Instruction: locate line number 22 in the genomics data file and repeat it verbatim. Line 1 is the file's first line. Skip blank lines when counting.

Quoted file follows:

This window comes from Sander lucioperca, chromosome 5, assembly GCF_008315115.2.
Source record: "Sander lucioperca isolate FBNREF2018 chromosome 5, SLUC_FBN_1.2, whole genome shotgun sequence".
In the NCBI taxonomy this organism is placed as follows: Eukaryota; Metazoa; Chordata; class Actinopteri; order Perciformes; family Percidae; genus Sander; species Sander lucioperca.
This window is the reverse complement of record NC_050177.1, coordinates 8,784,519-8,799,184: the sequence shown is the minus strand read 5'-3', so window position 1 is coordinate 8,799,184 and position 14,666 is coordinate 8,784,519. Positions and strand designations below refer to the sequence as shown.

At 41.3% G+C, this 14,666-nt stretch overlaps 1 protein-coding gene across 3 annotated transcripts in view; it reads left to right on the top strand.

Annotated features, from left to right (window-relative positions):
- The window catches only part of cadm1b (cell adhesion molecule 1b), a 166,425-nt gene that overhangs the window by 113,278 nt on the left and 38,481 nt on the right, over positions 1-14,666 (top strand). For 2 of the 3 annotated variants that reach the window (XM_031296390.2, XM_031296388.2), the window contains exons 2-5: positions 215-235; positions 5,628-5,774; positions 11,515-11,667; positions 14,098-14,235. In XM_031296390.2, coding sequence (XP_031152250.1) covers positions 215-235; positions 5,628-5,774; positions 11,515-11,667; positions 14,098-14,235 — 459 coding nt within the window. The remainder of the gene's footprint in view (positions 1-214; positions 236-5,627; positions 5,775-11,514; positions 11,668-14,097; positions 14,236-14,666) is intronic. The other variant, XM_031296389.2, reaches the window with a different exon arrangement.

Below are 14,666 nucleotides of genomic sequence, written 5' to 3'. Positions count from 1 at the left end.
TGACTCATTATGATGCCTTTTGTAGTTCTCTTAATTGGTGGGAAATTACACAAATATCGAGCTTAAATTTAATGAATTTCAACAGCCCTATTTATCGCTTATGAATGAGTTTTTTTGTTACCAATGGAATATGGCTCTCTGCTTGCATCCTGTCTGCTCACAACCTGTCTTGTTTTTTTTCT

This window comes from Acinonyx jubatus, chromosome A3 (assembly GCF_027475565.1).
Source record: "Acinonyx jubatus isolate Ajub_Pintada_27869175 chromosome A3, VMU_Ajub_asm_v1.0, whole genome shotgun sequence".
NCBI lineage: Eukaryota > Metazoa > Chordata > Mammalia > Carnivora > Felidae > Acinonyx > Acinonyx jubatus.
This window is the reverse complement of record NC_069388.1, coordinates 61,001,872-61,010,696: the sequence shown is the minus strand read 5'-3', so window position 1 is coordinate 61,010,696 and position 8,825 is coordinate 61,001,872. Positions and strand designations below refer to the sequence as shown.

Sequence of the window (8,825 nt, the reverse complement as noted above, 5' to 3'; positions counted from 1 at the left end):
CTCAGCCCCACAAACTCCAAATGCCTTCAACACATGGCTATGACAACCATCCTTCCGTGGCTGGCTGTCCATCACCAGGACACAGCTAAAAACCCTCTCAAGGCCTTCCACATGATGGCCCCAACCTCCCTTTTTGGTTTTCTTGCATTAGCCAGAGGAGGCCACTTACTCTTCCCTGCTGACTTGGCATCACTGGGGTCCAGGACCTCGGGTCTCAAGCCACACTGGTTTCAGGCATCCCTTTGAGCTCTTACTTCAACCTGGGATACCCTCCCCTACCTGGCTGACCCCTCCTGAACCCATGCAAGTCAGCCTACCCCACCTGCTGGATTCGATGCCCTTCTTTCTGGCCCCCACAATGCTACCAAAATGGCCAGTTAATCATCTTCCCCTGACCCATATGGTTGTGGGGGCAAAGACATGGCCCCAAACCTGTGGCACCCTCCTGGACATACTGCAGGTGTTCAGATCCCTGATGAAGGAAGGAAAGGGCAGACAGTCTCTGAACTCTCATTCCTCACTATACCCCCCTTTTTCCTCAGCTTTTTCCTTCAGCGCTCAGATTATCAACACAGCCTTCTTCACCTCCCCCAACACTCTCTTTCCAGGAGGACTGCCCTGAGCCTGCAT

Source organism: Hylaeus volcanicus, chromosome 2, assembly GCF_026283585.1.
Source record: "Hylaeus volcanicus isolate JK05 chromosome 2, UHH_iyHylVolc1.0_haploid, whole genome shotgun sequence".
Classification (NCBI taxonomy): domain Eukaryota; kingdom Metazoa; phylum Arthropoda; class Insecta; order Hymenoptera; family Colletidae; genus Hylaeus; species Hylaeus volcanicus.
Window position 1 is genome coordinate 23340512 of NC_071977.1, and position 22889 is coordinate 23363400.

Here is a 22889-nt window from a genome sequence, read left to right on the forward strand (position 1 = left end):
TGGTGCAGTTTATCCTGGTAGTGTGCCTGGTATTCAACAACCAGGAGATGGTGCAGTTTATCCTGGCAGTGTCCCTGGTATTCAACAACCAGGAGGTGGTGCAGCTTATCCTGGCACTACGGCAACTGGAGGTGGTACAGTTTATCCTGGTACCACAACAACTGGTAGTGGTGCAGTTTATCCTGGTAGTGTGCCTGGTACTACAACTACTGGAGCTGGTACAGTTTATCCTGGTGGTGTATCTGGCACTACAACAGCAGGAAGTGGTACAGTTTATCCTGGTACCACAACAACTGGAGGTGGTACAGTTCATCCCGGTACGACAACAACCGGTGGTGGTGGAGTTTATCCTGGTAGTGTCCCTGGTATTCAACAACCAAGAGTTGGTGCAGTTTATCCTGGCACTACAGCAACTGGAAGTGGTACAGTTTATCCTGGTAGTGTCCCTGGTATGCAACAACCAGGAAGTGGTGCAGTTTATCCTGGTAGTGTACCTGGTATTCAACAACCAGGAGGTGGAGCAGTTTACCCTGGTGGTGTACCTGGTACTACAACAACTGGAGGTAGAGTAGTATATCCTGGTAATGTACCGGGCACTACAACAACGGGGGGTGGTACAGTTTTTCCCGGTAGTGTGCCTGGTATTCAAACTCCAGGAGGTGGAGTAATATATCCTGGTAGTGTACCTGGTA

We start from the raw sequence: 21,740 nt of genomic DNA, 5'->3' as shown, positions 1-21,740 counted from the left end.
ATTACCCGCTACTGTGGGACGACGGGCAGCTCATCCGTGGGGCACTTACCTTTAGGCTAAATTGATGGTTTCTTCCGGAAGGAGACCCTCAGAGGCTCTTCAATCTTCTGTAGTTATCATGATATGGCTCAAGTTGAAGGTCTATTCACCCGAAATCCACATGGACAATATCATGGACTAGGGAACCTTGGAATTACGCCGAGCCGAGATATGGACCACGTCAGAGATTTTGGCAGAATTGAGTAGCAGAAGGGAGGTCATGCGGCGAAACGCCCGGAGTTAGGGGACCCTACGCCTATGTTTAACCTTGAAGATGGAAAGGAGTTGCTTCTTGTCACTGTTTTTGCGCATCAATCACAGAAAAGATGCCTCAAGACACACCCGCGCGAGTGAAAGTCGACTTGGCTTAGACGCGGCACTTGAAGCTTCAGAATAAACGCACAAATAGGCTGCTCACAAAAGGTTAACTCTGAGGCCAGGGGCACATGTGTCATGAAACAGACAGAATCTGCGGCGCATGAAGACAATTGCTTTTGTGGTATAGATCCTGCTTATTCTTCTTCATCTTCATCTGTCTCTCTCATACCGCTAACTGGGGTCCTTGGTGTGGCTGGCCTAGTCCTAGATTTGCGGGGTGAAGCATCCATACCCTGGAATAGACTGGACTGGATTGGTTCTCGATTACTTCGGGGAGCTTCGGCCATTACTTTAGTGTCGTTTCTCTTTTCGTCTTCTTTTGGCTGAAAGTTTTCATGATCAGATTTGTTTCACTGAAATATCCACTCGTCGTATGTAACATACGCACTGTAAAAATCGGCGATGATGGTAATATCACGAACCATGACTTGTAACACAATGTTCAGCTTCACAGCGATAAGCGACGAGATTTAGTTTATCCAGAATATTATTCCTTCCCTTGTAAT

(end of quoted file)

We start from the raw sequence: 21,740 nt of genomic DNA, 5'->3' as shown, positions 1-21,740 counted from the left end.